it will not cause any animosity because pakistan is ruled by sunni punjabis and if some people take it as their religious uty to kill others, they dont care.

                      [This message has been edited by ZZ (edited January 24, 2001).]

                      Comment


                        #12
                        Talibans operate independently and their decisions are free of any outside influence. They keep not only their national interest in mind, but also goodness for the whole Muslim community. They are highly commandable for that cuz that's something not too many nations/leaders can accomplish. Let me quote something from the Pakistani Friday Times article you have pasted above:

                        Basra also figures on a US list of terrorists which describes him as the "would-be assassin" of now exiled premier Nawaz

                        Sharif Riaz Basra's name also figures on a list submitted in testimony before a sub-committee of the House of Representatives' judiciary committee by the State Department's former counter-terrorism chief, Michael Sheehan.

                        Basra is believed to have fought in Afghanistan in the '80s against the Russians.


                        There u go...
                        Has it crossed your mind that maybe it's not Pakistani government who is looking for these guys but someone else. Perhaps the U.S. maybe. If the name of one of these guys made it to the sub-committee in the House of Representatives, he is definitely a someone very important to the U.S. And when U.S. chases someone, it's more of a personal motive than an interest in the international welfare. And it's not Nawaz Sharif either. He is that factor of history even the east doesn't consider worth thinking about let alone the west. If they can go in and get Amil Kansi, what's the guarantee that U.S. isn't the one pressuring Pakistan to go after these guys? And in the process also try their best to damage Afghan/Pak relations and single out Afghanistan. Killing two birds with one arrow has always been the greatest U.S. strategy.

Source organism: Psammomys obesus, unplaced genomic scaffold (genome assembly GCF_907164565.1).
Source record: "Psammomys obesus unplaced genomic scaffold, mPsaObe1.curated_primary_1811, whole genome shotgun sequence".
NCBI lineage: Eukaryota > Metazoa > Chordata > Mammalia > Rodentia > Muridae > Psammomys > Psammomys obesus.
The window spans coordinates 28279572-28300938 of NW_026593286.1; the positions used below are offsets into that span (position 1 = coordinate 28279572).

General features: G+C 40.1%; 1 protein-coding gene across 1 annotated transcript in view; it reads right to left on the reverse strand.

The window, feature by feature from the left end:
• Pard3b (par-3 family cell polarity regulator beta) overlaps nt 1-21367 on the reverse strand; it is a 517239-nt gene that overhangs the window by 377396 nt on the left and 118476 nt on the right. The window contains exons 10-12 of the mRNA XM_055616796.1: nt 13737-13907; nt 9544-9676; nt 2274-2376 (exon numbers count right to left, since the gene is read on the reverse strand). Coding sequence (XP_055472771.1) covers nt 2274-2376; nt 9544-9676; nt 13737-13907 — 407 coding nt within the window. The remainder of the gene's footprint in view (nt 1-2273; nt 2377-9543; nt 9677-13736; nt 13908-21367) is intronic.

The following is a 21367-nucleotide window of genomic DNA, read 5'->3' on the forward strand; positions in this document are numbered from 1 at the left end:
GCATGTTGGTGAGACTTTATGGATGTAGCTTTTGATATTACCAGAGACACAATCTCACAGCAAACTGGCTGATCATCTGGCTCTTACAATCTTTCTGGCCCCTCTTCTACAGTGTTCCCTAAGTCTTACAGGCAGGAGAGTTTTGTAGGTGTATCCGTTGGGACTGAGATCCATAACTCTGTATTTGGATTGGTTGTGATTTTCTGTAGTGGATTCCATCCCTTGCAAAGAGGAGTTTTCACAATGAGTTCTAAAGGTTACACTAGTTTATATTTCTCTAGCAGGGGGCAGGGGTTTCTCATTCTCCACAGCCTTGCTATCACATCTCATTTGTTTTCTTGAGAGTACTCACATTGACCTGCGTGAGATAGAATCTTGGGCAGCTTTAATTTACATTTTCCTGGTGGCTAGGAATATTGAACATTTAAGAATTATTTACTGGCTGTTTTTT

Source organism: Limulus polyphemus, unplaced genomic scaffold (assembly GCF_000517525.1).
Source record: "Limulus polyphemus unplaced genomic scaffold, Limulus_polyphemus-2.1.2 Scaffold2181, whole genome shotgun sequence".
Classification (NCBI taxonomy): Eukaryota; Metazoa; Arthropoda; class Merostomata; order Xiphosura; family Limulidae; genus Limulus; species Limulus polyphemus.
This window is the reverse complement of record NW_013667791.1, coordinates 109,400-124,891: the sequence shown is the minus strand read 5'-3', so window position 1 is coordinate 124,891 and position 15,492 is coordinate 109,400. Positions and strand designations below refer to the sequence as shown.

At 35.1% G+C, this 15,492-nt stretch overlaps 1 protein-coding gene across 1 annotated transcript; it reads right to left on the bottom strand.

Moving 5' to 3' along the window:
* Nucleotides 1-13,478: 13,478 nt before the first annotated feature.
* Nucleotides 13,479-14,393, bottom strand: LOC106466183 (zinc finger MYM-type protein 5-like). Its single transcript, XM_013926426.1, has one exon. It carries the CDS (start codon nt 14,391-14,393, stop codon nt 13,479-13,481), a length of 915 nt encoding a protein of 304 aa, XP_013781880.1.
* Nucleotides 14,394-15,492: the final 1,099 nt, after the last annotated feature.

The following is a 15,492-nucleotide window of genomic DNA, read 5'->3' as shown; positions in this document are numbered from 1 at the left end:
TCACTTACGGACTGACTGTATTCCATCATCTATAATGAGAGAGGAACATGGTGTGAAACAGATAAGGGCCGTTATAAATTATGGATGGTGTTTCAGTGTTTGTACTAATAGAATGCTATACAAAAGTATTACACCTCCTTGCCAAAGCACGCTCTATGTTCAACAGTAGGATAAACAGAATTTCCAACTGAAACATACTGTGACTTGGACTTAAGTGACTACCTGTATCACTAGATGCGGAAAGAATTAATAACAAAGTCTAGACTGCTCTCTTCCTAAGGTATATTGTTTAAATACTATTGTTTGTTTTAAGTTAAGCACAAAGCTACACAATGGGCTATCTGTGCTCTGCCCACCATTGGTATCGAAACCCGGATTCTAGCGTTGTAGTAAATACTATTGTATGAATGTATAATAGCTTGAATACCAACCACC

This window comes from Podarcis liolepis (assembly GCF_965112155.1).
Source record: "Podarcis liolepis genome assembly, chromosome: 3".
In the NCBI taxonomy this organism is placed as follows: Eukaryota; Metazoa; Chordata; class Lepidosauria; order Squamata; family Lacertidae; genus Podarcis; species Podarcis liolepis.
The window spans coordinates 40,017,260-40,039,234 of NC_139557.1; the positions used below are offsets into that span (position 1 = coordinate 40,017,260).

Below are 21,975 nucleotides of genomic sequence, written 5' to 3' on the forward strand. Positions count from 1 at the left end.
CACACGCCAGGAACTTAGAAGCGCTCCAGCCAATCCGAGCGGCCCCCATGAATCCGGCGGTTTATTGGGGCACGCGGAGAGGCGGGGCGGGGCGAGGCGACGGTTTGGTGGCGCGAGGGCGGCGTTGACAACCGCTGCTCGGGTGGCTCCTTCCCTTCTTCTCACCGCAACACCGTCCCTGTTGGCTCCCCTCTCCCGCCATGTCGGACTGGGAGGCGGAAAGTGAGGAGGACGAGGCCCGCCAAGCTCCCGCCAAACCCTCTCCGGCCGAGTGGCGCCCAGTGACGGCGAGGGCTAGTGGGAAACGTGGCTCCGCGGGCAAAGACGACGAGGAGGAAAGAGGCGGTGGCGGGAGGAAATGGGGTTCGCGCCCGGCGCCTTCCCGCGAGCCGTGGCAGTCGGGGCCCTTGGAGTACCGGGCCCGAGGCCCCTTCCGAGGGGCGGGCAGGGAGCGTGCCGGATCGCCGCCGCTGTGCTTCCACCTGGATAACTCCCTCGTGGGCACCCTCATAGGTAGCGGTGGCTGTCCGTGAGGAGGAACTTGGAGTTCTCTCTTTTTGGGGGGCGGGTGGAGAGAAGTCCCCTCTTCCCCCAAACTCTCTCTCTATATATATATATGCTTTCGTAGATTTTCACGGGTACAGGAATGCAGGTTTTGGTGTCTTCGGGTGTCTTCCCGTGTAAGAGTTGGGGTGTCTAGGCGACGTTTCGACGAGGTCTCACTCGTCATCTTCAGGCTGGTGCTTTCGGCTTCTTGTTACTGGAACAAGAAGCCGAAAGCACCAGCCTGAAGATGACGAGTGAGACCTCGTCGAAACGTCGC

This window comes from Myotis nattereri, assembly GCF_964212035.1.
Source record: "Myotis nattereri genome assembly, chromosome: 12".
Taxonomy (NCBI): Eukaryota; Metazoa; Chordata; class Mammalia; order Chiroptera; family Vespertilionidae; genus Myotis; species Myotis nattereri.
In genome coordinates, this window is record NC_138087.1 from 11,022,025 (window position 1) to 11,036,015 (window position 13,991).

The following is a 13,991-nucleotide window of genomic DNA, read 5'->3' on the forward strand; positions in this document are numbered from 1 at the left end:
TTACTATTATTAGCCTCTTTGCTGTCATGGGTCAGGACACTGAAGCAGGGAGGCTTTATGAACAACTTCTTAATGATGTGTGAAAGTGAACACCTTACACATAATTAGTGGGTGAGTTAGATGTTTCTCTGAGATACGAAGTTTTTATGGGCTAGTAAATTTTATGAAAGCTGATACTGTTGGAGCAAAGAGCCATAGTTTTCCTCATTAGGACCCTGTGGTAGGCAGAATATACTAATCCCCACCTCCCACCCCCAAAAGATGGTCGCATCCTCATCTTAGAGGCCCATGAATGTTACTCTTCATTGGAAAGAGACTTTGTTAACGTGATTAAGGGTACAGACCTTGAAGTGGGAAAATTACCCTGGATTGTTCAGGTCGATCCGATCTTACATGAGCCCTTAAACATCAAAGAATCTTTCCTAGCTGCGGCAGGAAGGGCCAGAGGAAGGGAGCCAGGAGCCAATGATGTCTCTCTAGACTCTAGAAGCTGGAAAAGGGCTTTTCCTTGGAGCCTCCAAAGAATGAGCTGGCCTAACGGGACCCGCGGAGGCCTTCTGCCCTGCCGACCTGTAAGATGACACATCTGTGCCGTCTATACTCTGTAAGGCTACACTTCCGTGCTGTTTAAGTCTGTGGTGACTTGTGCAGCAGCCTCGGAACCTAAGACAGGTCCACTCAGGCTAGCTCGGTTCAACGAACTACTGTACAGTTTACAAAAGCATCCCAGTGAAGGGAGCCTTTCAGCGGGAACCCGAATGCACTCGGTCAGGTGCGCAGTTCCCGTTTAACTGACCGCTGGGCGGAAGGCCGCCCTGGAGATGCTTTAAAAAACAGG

However, both Pakistan and Afghanistan are mature states beyond the U.S. imagination. They know better than endangering their personal relationships for a third party. Your queary which you have tried to support thru the rediff article and Friday times is completely baseless.


                        [This message has been edited by Rarediamonds & Gold (edited January 24, 2001).]

                        Comment


                          #13
                          R D&G is correct. What Pakistan is saying publicly and what Pakstan is doing privately are two different things. Don't be surprised if officially Pakistan is asking for certain people to be extradited, but behind the scenes is shaking hands with Sheikh Omar with a nudge here and a wink there.

                          This is the nature of politics, as Indians well understand.

                          Comment


                            #14
                            so do u want to say that there are no sectarian killings in pak and the killers do not get shelter in afghanistan? i am sure pak rulers dont care, but shias might.

                            Comment


                              #15
                              Now you are concerned about Shias in Pakistan? How touching.

                              Comment